Guest blogger - Linda Lysakowski, ACFRE, author of numerous nonprofit & fundraising works, speaker at the upcoming DSAIA 2019 Leadership Conference
I’ve seen the good, the bad, and the ugly when it comes to asking board members for their financial commitment. So, when and how should the ask be made? Let’s talk about some options.
I’ve always stressed that you need to raise the issue of board giving during the recruitment process. So, is this the time to ask for the gift? No. It’s too soon. Board members are just hearing about the expectations in many areas such as attending meetings and events, the fiduciary responsibility, and their financial obligations. In fact, they may say no to serving on the board so it’s really too soon to ask for a board gift! Or you may decide they aren’t good board material. Even if there is mutual agreement that board service is the right move for this prospective board member, you don’t want to whip out a pledge card and expect them to sign it on the spot. Let them know, instead, how and when they will be approached for a gift.
So, let’s wait and ask them at orientation. That’s a good plan, right? Wrong! During orientation, board members should be focused on absorbing information from the various briefings they received—programs, the budget, the strategic plan, etc. The chief development officer should also provide a briefing on the development plan and how fundraising works in your organization and should touch on the importance of board giving. But giving is an individual thing and they don’t want to be asked as a group. So, please don’t do it here.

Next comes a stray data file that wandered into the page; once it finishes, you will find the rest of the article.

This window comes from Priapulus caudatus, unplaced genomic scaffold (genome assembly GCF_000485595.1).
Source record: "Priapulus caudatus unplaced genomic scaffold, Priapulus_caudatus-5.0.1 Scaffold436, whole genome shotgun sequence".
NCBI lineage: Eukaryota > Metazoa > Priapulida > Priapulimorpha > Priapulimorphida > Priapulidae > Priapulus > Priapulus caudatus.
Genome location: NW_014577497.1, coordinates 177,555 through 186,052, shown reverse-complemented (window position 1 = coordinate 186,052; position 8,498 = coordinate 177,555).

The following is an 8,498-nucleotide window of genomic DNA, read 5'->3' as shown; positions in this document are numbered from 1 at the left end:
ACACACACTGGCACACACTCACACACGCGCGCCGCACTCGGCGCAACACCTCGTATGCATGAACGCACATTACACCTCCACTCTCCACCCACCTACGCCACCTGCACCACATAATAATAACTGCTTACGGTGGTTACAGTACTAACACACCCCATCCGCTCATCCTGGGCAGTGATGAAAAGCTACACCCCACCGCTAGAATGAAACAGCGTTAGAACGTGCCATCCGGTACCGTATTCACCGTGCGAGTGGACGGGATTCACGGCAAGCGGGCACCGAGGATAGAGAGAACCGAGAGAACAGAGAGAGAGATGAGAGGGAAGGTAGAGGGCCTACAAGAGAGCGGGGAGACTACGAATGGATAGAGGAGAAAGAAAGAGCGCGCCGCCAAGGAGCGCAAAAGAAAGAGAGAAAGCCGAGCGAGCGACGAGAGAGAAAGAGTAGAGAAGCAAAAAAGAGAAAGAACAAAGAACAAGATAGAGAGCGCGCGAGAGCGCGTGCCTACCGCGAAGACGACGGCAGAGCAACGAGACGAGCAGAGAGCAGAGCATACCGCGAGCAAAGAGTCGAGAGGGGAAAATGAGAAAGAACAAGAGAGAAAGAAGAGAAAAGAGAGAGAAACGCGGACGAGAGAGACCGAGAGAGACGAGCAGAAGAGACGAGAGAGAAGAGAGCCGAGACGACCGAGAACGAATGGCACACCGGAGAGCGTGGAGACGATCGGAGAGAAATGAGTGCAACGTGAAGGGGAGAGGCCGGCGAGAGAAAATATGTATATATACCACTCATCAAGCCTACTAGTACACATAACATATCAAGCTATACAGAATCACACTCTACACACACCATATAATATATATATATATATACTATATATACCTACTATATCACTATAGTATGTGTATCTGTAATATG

Should We Send a Letter from Our Board Chair?
Another mistake. It’s better than being asked in a group, or is it? Think about how you typically use direct mail—to acquire new donors, to reach out to those who typically give a small gift to your organization, to send news about your organization. None of these are what you’re trying to accomplish with your board giving. They are not new to your organization, they are not being asked for a low-level gift, and they receive the news through board meetings and other interaction with staff. So, why would you approach them through the mail?
At the First Meeting of the Year?
Okay, Linda, you always say we should ask them early, so this idea makes sense, doesn’t it? Sorry, wrong answer! The “Here’s your pledge card, fill it out” approach doesn’t work with major donors and it won’t work with the board.
A colleague called me shortly after accepting a new development position. He sought advice about how to handle his organization’s approach to board giving. He had just come from his first board meeting in his new position, and he said the board chair started the meeting by saying that board members were expected to contribute to the organization, handed out pledge cards, and said, “Fill out your pledge card and hand it to me before you leave the meeting tonight.” Not exactly a well-planned, thoughtful approach to board giving!
See part two of this blog coming up next week! And don't miss Linda's 3-hour workshop "Building a 5 Star Board" at DSAIA 2019 in St. Louis!